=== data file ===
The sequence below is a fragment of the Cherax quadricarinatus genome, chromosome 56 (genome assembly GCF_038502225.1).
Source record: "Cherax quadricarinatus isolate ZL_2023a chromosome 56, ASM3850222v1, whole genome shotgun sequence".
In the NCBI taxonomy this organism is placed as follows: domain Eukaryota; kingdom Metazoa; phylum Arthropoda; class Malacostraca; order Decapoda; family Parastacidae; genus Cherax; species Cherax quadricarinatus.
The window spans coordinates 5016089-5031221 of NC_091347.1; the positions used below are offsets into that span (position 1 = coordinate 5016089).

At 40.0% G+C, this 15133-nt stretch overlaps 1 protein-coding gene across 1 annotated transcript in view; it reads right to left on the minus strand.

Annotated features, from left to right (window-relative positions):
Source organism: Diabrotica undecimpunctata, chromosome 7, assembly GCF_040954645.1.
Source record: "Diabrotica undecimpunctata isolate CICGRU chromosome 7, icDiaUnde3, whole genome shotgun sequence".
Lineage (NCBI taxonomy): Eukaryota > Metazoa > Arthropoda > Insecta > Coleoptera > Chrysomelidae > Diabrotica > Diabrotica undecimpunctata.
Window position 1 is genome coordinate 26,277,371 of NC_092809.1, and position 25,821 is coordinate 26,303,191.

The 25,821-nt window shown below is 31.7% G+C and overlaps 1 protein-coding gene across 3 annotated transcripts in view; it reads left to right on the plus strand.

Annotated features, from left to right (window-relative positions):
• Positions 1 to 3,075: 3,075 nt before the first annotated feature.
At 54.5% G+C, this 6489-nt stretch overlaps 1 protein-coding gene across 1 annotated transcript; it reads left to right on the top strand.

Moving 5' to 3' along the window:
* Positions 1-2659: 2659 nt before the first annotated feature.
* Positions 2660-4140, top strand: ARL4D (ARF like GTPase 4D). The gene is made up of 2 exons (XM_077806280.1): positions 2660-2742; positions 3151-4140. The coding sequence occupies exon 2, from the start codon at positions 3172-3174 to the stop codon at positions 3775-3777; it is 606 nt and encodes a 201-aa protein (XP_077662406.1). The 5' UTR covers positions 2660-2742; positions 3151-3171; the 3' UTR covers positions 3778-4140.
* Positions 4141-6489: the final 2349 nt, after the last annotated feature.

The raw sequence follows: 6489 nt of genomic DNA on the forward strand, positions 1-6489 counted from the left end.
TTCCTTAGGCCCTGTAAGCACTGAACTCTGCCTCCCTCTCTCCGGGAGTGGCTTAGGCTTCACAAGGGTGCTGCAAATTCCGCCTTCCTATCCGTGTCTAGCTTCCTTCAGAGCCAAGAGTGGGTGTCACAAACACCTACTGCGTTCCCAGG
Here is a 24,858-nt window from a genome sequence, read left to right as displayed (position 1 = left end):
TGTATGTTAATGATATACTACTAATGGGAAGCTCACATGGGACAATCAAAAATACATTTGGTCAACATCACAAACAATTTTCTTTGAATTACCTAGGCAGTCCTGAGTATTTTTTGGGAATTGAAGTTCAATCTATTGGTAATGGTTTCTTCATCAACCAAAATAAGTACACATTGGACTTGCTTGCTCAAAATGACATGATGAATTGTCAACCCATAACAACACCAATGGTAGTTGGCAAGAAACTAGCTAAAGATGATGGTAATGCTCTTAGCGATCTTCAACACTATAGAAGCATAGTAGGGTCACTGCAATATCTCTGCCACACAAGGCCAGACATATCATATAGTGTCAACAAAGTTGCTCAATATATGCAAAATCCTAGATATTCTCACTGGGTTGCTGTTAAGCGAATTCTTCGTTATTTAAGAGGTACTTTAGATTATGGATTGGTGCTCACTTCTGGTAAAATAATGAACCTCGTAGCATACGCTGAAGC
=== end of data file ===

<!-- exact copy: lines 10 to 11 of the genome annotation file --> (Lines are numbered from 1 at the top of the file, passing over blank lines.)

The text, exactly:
Window position 1 is genome coordinate 26,277,371 of NC_092809.1, and position 25,821 is coordinate 26,303,191.

The 25,821-nt window shown below is 31.7% G+C and overlaps 1 protein-coding gene across 3 annotated transcripts in view; it reads left to right on the plus strand.